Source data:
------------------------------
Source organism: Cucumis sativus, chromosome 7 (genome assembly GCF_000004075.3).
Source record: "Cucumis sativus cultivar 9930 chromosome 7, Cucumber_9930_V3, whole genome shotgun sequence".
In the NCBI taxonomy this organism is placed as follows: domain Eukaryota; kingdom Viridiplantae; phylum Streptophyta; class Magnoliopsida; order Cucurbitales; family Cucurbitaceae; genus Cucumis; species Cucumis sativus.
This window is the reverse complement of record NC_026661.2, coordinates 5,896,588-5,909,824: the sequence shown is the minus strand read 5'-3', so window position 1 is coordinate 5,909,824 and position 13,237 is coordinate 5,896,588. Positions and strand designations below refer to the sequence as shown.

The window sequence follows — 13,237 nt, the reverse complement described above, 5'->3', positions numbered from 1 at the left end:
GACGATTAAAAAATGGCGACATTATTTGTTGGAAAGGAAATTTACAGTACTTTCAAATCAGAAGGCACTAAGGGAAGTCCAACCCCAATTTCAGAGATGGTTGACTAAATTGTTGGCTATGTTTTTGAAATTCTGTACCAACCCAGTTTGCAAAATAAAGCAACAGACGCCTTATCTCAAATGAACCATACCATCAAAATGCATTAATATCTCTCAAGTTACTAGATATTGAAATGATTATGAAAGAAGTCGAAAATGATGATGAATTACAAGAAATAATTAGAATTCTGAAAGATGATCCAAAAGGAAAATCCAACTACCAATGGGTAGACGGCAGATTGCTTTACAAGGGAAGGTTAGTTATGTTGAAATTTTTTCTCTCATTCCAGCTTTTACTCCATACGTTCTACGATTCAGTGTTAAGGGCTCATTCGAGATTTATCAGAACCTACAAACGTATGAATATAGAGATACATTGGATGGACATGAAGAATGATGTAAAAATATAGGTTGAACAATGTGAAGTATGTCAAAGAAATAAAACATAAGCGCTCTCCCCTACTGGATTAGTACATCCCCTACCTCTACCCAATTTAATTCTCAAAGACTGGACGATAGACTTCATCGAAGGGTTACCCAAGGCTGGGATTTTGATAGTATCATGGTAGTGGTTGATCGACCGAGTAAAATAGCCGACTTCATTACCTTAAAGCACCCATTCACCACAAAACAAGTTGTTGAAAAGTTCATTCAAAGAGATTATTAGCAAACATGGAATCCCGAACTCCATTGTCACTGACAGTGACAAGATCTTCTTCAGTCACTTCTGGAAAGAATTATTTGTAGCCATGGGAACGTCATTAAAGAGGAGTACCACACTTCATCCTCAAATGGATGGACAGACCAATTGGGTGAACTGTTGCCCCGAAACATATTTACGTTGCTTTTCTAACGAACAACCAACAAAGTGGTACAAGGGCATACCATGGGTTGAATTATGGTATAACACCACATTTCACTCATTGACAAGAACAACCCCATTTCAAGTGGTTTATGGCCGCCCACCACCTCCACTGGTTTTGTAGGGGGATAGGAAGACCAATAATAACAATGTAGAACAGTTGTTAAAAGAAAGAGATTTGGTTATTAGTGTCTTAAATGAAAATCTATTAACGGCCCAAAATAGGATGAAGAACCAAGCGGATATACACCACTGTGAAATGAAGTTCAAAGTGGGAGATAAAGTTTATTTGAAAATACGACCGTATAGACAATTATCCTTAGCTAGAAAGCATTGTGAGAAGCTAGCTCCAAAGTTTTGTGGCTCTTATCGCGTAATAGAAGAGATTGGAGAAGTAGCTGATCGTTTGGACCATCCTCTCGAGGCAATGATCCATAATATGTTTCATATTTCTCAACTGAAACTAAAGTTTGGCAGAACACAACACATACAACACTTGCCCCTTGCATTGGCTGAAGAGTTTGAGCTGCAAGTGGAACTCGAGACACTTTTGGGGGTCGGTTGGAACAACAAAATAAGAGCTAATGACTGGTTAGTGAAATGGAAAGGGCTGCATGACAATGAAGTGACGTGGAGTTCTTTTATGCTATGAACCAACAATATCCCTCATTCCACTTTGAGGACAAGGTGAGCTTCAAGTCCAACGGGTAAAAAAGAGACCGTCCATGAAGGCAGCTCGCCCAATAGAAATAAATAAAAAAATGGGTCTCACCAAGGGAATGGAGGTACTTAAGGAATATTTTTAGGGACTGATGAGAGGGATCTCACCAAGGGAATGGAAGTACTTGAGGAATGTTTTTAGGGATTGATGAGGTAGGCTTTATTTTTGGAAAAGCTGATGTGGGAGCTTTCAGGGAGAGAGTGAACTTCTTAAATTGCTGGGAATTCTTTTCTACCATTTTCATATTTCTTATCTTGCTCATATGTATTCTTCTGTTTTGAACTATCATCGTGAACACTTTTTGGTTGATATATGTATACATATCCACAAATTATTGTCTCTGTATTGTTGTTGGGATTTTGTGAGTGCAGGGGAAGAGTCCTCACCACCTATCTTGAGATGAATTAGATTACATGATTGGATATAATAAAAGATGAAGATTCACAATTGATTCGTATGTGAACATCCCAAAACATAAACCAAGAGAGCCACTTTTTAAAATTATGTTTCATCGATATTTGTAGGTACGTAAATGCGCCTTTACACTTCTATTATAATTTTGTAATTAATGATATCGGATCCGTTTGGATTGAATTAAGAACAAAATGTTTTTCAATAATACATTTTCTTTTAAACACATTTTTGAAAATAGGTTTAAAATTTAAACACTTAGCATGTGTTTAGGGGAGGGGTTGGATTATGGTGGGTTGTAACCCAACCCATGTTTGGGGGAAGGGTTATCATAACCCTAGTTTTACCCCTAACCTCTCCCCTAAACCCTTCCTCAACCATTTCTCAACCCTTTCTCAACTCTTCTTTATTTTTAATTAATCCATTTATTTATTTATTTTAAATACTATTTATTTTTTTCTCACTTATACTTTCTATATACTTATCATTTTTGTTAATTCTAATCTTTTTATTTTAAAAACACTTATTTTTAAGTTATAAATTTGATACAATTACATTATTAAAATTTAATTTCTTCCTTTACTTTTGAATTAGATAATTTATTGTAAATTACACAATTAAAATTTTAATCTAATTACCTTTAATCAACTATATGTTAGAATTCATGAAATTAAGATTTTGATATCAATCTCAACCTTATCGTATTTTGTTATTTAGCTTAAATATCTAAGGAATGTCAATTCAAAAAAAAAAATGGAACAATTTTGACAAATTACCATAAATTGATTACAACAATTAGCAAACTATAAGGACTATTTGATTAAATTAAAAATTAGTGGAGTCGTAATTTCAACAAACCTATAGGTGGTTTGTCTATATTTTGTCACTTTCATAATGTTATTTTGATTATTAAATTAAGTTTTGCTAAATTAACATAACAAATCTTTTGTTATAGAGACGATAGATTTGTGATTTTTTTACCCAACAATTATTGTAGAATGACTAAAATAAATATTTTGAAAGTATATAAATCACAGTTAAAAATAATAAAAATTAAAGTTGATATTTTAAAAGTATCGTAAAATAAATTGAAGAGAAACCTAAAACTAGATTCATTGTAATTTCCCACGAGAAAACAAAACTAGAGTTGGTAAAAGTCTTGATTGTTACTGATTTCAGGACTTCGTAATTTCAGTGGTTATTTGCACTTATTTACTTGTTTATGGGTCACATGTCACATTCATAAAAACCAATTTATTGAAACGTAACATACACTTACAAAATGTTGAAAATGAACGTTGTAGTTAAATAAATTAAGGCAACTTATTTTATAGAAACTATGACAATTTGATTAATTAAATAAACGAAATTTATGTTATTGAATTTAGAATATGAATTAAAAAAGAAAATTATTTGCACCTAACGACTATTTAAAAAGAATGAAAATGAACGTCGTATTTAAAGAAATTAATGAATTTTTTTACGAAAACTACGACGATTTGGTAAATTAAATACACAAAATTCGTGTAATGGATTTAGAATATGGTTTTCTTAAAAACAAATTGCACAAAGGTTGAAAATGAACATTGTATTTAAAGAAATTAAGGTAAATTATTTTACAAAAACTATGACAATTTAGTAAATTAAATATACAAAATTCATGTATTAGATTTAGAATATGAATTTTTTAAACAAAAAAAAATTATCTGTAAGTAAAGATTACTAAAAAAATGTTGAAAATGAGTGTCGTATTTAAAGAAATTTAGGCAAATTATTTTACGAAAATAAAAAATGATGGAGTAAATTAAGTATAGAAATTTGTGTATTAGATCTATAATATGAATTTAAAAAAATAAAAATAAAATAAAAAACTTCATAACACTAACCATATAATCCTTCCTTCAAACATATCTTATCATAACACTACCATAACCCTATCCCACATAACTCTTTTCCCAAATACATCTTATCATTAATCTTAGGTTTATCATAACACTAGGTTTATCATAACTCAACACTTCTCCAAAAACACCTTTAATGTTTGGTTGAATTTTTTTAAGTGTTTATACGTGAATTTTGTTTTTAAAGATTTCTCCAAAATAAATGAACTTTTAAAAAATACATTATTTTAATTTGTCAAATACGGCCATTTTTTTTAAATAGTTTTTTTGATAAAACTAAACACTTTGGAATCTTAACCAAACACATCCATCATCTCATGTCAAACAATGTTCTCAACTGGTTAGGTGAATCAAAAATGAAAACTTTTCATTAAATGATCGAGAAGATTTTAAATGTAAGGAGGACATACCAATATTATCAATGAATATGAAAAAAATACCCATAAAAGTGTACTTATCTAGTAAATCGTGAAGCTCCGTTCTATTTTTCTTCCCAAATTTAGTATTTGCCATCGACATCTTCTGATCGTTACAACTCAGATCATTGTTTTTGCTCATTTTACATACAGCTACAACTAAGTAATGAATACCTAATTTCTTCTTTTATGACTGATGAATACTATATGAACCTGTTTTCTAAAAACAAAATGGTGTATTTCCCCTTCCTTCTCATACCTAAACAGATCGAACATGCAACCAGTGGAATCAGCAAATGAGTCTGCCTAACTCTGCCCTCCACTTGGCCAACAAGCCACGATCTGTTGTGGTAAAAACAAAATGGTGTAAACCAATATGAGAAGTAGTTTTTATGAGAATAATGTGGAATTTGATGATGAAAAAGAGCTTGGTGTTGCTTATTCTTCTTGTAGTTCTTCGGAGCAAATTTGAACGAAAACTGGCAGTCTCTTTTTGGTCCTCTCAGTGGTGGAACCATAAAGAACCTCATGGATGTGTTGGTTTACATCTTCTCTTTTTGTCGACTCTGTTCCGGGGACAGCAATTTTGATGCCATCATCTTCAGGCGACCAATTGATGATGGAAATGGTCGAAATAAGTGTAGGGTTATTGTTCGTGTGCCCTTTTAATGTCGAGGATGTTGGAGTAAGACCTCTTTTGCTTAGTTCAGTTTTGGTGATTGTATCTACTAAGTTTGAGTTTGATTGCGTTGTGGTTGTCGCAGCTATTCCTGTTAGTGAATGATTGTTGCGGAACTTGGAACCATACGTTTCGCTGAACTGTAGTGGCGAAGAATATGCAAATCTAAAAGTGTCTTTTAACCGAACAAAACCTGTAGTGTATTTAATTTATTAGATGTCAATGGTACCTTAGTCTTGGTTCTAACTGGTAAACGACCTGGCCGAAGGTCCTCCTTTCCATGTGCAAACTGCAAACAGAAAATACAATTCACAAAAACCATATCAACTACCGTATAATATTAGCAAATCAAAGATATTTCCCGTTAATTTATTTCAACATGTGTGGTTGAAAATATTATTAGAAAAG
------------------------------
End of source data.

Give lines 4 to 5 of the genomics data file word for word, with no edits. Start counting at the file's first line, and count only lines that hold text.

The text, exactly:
This window is the reverse complement of record NC_026661.2, coordinates 5,896,588-5,909,824: the sequence shown is the minus strand read 5'-3', so window position 1 is coordinate 5,909,824 and position 13,237 is coordinate 5,896,588. Positions and strand designations below refer to the sequence as shown.

The window sequence follows — 13,237 nt, the reverse complement described above, 5'->3', positions numbered from 1 at the left end: